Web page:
Etcd In Kubernetes

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Etcd is a distributed key-value store that provides a reliable way to store data that needs to be accessed by large scale distributed systems. An etcd cluster is meant to provide key-value storage with best of class stability, reliability, scalability, and performance. These systems never tolerate split-brain operation and are willing to sacrifice availability to achieve this end.

It serves as the backbone of many distributed systems, providing a reliable way for storing data across a cluster of servers. It works on a variety of operating systems including here Linux, BSD and OS X.

How do Etcd works?

The consensus is a fundamental problem in fault-tolerant distributed systems. Consensus involves multiple servers agreeing on values. Once they reach a decision on a value, that decision is final. Typical consensus algorithms make progress when any majority of their servers is available; for example, a cluster of 5 servers can continue to operate even if 2 servers fail. If more servers fail, they stop making progress (but will never return an incorrect result).

The Raft Consensus Algorithm aims to solve the consensus problem. It was designed with the main aim of keeping it simple and understandable.

The basis of the algorithm is that for any action to take place there has to be quorum which is decided by (N/2)+1, with N being the number of nodes or voting members of the distributed system. When an action is requested, it has to be voted on by all etcd members. If it receives greater than 50% of the votes then the action is allowed to take place. In this case, the action is written to a log on each node which is the source of truth. By having distributed consensus you get the security of knowing anything written to the log is an allowed action as well as having log replication and leader elections.

Because having quorum requires >50% of the votes, odd numbers of nodes increase your level of fault tolerance. Even numbers of nodes do not increase the failure tolerance of nodes that can go down. In the case of having two nodes the chance of losing quorum increases, since if either node goes down no new action can take place.

For instance, a 3 node distributed system (cluster) of your bank might be storing your bank account information in which each node stores a copy of the information. Replication is done so as to ensure that if a node dies, the information isn’t lost.

Every node has 2 components:

  1. A state machine — think of it as the current information stored on the node. For instance, the 3 nodes of your bank’s cluster may store a state — your bank account number, your balance, your history of transactions. These things define a “state” for your bank account. The aim is to maintain this state “same” across all the nodes (that is, to ensure that the nodes proceed ahead in synchrony).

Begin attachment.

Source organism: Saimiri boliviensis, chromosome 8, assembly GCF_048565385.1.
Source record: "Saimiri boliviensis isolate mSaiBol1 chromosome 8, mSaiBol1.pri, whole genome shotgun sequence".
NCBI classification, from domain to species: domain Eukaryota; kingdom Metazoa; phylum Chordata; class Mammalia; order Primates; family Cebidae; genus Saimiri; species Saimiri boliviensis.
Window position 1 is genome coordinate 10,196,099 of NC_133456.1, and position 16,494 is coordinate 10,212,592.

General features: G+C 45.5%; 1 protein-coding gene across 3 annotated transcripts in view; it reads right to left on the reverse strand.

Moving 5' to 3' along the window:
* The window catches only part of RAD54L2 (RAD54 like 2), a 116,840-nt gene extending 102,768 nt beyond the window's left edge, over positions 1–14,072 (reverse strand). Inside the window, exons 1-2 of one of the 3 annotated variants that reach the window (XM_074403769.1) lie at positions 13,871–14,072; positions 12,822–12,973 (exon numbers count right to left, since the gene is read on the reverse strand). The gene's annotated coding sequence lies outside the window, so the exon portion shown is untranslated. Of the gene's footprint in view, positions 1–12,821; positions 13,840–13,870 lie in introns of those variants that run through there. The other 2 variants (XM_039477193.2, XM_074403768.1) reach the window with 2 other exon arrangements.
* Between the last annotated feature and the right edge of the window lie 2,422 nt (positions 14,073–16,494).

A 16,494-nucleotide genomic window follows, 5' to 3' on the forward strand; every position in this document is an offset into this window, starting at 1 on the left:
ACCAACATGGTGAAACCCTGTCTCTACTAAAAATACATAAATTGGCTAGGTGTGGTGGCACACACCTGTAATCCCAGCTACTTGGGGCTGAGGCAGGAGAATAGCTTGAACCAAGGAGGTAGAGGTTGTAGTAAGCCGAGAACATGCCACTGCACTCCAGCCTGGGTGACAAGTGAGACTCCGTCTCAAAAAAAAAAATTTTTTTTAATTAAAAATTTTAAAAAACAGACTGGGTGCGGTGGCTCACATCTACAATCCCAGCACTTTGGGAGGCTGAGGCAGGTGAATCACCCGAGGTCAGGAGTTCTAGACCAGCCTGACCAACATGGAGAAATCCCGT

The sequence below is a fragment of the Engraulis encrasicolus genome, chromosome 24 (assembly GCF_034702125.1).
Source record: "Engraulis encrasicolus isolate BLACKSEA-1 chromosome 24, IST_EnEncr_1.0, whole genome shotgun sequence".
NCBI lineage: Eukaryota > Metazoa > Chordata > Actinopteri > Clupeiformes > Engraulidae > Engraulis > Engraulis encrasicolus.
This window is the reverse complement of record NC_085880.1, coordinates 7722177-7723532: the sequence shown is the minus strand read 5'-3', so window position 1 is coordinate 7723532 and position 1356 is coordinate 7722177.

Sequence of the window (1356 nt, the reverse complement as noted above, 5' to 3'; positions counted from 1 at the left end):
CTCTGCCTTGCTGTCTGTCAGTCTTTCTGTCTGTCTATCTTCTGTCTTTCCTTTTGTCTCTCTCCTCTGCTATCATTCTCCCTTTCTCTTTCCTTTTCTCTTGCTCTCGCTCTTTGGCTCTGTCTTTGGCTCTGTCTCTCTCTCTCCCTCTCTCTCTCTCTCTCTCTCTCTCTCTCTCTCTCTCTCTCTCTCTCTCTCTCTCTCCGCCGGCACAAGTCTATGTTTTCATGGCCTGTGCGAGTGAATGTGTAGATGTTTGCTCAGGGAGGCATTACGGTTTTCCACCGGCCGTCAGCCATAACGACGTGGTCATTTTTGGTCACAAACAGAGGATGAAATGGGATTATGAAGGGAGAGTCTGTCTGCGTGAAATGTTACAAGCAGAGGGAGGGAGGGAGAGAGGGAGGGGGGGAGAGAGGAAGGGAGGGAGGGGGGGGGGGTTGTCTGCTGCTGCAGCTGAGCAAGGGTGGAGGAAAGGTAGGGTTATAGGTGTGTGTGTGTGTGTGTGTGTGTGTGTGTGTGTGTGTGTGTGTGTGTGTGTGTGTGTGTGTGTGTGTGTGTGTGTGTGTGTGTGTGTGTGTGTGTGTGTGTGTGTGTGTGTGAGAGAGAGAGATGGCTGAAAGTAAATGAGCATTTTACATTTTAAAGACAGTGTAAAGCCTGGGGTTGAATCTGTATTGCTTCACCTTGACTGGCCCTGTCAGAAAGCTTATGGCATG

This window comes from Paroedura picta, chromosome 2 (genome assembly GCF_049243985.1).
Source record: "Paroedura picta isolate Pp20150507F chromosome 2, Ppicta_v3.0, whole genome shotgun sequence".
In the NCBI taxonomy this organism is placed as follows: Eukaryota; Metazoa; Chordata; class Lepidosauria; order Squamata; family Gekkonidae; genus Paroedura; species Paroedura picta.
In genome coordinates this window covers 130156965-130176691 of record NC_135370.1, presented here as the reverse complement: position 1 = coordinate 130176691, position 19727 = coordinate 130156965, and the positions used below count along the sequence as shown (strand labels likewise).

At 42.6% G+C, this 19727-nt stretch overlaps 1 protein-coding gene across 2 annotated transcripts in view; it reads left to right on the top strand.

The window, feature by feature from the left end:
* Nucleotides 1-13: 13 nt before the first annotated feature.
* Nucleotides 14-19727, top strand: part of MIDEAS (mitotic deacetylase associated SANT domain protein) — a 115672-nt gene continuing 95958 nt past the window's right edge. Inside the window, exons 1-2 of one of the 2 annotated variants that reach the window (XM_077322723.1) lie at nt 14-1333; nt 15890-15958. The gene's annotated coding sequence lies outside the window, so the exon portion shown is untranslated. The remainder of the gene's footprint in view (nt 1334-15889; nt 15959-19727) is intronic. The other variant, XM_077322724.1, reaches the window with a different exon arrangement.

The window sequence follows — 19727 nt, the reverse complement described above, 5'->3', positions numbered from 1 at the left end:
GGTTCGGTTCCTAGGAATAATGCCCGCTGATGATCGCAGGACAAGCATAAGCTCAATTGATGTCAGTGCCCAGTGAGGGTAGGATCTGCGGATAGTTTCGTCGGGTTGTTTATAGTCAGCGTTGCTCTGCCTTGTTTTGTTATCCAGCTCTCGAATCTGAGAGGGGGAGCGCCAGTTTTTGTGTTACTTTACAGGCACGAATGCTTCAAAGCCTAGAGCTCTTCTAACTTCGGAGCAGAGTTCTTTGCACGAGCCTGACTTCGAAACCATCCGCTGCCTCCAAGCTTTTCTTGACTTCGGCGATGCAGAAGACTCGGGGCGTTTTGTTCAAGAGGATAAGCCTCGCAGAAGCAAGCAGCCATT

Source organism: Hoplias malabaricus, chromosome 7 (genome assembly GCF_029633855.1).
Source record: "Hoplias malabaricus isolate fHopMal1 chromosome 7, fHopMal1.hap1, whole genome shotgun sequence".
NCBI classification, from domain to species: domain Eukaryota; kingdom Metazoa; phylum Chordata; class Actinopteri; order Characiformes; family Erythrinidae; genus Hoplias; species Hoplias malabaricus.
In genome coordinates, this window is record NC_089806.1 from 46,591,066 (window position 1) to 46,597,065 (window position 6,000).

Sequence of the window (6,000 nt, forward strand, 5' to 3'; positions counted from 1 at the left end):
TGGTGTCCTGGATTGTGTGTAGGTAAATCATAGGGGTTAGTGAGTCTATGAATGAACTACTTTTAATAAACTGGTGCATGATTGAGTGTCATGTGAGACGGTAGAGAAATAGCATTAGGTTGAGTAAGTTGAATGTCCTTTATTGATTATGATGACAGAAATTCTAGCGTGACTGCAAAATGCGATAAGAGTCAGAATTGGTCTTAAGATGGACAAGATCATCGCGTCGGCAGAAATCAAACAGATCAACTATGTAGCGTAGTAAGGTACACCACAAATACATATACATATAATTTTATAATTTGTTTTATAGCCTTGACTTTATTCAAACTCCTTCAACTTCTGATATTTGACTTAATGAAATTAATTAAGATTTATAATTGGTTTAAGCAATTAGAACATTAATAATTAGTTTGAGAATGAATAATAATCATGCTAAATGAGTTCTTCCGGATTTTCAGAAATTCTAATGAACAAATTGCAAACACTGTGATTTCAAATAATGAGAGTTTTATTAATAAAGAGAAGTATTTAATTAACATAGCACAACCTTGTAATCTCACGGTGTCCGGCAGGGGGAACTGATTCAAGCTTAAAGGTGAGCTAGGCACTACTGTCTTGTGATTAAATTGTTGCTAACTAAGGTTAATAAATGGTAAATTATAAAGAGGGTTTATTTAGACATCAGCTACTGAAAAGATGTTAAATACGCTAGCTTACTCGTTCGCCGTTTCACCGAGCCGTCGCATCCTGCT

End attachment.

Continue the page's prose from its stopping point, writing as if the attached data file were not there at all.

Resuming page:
2. A commit log — think of it as a set of instructions on the state machine. For instance, an instruction can look like — deduct $100 from the bank account corresponding to my name and store it in the history of transactions. Instruction on the state machine changes the state of the machine.

In Kubernetes

Etcd’s job within Kubernetes is to safely store critical data for distributed systems. It’s best known as Kubernetes’ primary datastore used to store its configuration data, state, and metadata. Since Kubernetes usually runs on a cluster of several machines, it is a distributed system that requires a distributed datastore like Etcd.


  1. Run etcd as a cluster of odd members.
  2. etcd is a leader-based distributed system. Ensure that the leader periodically sends heartbeats on time to all followers to keep the cluster stable.
  3. Ensure that no resource starvation occurs.

Performance and stability of the cluster are sensitive to network and disk IO. Any resource starvation can lead to heartbeat timeout, causing instability of the cluster. An unstable etcd indicates that no leader is elected. Under such circumstances, a cluster cannot make any changes to its current state, which implies no new pods can be scheduled.

  1. Keeping stable etcd clusters is critical to the stability of Kubernetes clusters. Therefore, run etcd clusters on dedicated machines or isolated environments for guaranteed resource requirements.
  2. The minimum recommended version of etcd to run in production is 3.2.10+.

When running Etcd clusters in production, we should take into consideration the guidelines offered by Kubernetes official documentation ( The page offers a good starting point for robust production deployment.






Mukul Kazla

Mukul Kazla

Cloud Native Engineer at Cloudical GmbH